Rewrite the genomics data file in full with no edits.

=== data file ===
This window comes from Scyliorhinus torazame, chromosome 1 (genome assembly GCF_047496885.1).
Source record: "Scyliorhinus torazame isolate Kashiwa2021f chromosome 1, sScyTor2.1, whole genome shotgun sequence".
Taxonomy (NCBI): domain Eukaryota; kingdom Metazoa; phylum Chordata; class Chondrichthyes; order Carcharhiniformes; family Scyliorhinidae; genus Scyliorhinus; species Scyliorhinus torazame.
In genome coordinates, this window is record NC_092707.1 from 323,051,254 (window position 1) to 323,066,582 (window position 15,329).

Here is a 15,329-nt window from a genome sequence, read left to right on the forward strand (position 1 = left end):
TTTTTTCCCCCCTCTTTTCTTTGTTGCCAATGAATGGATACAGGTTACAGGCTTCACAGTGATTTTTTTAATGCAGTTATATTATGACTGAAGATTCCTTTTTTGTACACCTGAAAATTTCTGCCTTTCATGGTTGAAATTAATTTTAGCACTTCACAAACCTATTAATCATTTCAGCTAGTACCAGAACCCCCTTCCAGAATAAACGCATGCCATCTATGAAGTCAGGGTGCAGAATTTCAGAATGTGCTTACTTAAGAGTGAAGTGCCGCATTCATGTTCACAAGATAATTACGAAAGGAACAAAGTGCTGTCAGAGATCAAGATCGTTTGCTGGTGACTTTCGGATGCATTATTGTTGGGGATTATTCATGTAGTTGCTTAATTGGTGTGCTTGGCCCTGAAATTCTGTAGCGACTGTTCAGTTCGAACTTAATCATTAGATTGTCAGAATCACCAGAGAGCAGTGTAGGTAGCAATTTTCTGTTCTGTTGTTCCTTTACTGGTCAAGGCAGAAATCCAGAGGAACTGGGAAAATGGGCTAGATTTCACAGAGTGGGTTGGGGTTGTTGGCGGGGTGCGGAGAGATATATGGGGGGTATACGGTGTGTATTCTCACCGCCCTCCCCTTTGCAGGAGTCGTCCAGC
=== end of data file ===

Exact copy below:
This window comes from Scyliorhinus torazame, chromosome 1 (genome assembly GCF_047496885.1).
Source record: "Scyliorhinus torazame isolate Kashiwa2021f chromosome 1, sScyTor2.1, whole genome shotgun sequence".
Taxonomy (NCBI): domain Eukaryota; kingdom Metazoa; phylum Chordata; class Chondrichthyes; order Carcharhiniformes; family Scyliorhinidae; genus Scyliorhinus; species Scyliorhinus torazame.
In genome coordinates, this window is record NC_092707.1 from 323,051,254 (window position 1) to 323,066,582 (window position 15,329).

Here is a 15,329-nt window from a genome sequence, read left to right on the forward strand (position 1 = left end):
TTTTTTCCCCCCTCTTTTCTTTGTTGCCAATGAATGGATACAGGTTACAGGCTTCACAGTGATTTTTTTAATGCAGTTATATTATGACTGAAGATTCCTTTTTTGTACACCTGAAAATTTCTGCCTTTCATGGTTGAAATTAATTTTAGCACTTCACAAACCTATTAATCATTTCAGCTAGTACCAGAACCCCCTTCCAGAATAAACGCATGCCATCTATGAAGTCAGGGTGCAGAATTTCAGAATGTGCTTACTTAAGAGTGAAGTGCCGCATTCATGTTCACAAGATAATTACGAAAGGAACAAAGTGCTGTCAGAGATCAAGATCGTTTGCTGGTGACTTTCGGATGCATTATTGTTGGGGATTATTCATGTAGTTGCTTAATTGGTGTGCTTGGCCCTGAAATTCTGTAGCGACTGTTCAGTTCGAACTTAATCATTAGATTGTCAGAATCACCAGAGAGCAGTGTAGGTAGCAATTTTCTGTTCTGTTGTTCCTTTACTGGTCAAGGCAGAAATCCAGAGGAACTGGGAAAATGGGCTAGATTTCACAGAGTGGGTTGGGGTTGTTGGCGGGGTGCGGAGAGATATATGGGGGGTATACGGTGTGTATTCTCACCGCCCTCCCCTTTGCAGGAGTCGTCCAGC